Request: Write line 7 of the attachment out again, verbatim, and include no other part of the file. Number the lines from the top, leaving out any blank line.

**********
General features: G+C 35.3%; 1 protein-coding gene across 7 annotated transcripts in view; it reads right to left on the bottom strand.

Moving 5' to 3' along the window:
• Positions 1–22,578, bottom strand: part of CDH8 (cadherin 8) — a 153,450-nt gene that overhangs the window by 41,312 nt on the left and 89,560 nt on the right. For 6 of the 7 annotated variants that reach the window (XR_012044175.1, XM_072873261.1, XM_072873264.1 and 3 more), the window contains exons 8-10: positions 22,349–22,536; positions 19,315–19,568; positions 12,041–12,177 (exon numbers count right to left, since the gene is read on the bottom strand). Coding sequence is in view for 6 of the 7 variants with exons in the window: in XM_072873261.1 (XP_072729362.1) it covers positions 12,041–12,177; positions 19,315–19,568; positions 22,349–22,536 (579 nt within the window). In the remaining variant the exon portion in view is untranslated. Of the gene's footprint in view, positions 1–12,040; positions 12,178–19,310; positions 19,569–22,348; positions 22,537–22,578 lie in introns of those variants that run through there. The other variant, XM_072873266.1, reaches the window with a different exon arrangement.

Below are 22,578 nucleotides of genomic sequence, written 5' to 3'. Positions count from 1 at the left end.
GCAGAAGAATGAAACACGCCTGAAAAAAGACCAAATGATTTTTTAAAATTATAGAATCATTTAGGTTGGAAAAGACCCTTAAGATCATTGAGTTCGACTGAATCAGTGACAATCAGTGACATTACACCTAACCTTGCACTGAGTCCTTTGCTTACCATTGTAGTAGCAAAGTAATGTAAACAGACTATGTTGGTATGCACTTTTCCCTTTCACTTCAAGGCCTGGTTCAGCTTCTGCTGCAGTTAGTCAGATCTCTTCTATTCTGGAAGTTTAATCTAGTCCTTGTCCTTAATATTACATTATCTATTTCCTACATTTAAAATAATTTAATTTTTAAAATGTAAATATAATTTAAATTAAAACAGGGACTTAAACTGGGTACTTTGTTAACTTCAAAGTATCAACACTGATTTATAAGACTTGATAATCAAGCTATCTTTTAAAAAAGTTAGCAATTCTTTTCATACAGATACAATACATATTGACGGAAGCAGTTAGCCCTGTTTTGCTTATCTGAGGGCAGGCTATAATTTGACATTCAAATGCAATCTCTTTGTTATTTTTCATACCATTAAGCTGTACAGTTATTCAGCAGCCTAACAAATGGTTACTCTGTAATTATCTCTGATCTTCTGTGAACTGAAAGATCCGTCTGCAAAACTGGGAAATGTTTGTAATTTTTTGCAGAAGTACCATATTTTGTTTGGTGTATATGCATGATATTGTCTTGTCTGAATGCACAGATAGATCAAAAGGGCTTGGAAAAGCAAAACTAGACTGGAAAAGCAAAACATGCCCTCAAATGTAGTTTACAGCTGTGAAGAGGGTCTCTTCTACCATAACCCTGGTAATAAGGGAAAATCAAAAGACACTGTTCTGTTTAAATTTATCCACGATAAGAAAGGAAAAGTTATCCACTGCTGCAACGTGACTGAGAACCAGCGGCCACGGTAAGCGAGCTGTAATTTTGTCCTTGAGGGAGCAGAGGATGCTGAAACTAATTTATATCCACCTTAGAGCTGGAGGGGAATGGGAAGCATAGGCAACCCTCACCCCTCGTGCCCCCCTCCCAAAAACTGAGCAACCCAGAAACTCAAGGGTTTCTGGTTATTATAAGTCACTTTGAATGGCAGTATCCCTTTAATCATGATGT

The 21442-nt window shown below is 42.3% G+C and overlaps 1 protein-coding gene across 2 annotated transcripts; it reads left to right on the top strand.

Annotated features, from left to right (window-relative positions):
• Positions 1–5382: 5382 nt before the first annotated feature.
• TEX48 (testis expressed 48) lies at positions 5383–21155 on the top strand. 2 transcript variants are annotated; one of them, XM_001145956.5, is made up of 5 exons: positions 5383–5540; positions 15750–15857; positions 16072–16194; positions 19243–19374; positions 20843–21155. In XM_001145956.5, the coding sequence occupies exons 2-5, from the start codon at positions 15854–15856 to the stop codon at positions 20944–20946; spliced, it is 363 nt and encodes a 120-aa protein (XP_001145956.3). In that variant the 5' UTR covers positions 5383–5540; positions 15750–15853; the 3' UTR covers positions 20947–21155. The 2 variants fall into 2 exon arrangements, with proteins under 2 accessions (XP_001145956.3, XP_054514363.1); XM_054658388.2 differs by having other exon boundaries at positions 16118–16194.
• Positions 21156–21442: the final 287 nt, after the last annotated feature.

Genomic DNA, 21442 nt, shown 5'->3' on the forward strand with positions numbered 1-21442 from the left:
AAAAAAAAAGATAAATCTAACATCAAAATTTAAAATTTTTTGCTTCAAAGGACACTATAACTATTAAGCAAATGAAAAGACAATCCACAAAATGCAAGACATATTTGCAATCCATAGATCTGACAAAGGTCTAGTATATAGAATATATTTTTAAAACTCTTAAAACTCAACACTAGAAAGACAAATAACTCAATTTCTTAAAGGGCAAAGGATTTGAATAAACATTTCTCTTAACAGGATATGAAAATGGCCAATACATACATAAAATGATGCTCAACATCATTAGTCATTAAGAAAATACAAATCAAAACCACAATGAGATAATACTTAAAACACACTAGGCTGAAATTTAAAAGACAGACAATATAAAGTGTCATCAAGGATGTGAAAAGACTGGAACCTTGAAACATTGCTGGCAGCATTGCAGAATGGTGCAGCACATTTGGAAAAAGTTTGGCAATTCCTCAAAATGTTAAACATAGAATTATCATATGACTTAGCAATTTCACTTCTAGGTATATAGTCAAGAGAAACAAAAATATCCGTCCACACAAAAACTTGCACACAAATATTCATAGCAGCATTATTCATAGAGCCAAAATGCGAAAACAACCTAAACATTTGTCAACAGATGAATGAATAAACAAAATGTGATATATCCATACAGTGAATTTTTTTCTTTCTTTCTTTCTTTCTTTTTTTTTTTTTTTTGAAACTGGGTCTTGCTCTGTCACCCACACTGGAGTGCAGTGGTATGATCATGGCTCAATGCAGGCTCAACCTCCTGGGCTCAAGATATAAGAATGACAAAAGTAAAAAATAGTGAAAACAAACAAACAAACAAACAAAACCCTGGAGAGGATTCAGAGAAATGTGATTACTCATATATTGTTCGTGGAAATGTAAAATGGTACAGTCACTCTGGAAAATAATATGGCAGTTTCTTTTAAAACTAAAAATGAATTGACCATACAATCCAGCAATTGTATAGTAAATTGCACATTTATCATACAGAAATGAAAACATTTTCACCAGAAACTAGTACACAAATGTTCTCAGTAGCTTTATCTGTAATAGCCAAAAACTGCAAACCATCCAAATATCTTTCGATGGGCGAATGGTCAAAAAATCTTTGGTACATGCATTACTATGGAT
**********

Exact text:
Annotated features, from left to right (window-relative positions):